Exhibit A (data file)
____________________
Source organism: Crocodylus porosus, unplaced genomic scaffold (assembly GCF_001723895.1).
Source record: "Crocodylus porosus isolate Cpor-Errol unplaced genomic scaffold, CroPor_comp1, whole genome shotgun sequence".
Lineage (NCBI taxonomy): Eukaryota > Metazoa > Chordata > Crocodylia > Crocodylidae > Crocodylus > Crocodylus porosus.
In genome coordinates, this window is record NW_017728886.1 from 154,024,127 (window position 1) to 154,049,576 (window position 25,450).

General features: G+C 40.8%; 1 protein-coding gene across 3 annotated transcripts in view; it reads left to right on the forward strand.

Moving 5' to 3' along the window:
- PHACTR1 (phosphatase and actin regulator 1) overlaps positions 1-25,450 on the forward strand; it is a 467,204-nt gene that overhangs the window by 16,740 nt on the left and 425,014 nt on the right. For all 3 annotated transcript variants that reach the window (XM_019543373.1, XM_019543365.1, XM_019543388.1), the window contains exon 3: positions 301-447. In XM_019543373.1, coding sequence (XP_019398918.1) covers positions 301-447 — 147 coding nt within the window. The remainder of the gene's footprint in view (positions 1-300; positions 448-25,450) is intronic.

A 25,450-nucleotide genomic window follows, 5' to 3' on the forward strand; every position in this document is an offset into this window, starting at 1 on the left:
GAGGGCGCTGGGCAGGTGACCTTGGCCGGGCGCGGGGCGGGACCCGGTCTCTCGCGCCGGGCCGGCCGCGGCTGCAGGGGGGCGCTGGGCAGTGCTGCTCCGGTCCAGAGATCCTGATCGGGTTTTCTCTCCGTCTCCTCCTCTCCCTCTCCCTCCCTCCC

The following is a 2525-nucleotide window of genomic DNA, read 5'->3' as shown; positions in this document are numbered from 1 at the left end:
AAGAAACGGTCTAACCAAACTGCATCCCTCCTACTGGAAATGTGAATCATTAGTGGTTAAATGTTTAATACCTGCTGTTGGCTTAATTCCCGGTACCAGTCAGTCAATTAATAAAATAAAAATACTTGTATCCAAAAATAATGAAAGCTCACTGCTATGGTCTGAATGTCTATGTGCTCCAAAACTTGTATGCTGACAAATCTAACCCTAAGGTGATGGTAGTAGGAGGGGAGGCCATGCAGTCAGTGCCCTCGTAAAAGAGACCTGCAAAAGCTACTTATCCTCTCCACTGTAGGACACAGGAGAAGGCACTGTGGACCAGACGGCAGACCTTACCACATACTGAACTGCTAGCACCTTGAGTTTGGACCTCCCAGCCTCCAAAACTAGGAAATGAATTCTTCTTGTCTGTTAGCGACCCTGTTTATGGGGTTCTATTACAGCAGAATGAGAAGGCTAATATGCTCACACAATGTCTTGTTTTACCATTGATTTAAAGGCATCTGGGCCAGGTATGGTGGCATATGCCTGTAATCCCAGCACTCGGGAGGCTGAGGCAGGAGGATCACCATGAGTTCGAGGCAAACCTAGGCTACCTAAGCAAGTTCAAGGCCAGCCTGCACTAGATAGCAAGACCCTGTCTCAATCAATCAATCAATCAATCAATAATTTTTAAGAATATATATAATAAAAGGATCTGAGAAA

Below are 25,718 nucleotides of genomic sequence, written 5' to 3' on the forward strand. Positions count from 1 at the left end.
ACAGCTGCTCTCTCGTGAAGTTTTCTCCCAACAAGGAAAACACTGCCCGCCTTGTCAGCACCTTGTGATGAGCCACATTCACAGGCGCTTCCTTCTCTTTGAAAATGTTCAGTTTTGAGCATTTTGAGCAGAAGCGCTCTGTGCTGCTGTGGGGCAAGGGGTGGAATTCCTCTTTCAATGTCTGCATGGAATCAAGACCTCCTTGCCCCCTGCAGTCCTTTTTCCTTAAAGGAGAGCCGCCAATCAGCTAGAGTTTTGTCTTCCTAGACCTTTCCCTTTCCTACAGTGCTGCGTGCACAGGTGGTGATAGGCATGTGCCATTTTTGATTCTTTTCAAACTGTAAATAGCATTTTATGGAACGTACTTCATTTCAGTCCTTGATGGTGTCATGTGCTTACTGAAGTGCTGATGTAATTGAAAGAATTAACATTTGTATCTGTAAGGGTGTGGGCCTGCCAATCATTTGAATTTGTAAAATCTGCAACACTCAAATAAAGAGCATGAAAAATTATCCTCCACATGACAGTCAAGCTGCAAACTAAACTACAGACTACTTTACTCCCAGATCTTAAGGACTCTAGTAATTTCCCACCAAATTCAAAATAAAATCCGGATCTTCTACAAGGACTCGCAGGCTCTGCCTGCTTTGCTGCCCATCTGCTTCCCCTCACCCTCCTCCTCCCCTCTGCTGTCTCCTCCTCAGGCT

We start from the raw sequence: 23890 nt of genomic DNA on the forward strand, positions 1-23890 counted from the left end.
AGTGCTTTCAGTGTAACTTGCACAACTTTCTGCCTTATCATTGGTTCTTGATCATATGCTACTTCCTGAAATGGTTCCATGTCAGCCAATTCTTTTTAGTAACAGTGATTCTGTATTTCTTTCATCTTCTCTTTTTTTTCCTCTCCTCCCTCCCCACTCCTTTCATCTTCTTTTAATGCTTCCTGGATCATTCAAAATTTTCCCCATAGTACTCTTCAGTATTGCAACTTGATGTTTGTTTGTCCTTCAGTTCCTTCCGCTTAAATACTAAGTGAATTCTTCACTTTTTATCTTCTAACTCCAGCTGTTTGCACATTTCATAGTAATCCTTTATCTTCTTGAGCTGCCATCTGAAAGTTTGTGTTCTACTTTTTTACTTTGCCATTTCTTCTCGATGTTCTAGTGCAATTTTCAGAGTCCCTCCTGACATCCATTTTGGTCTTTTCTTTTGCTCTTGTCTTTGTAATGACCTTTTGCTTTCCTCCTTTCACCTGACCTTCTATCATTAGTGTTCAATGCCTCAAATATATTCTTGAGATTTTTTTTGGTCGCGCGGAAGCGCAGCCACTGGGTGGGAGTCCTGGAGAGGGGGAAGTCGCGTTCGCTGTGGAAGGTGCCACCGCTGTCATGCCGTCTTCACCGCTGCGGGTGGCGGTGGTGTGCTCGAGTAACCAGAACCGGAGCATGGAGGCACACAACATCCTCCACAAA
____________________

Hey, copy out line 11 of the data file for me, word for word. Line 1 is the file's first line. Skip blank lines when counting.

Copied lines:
AAGAAACGGTCTAACCAAACTGCATCCCTCCTACTGGAAATGTGAATCATTAGTGGTTAAATGTTTAATACCTGCTGTTGGCTTAATTCCCGGTACCAGTCAGTCAATTAATAAAATAAAAATACTTGTATCCAAAAATAATGAAAGCTCACTGCTATGGTCTGAATGTCTATGTGCTCCAAAACTTGTATGCTGACAAATCTAACCCTAAGGTGATGGTAGTAGGAGGGGAGGCCATGCAGTCAGTGCCCTCGTAAAAGAGACCTGCAAAAGCTACTTATCCTCTCCACTGTAGGACACAGGAGAAGGCACTGTGGACCAGACGGCAGACCTTACCACATACTGAACTGCTAGCACCTTGAGTTTGGACCTCCCAGCCTCCAAAACTAGGAAATGAATTCTTCTTGTCTGTTAGCGACCCTGTTTATGGGGTTCTATTACAGCAGAATGAGAAGGCTAATATGCTCACACAATGTCTTGTTTTACCATTGATTTAAAGGCATCTGGGCCAGGTATGGTGGCATATGCCTGTAATCCCAGCACTCGGGAGGCTGAGGCAGGAGGATCACCATGAGTTCGAGGCAAACCTAGGCTACCTAAGCAAGTTCAAGGCCAGCCTGCACTAGATAGCAAGACCCTGTCTCAATCAATCAATCAATCAATCAATAATTTTTAAGAATATATATAATAAAAGGATCTGAGAAA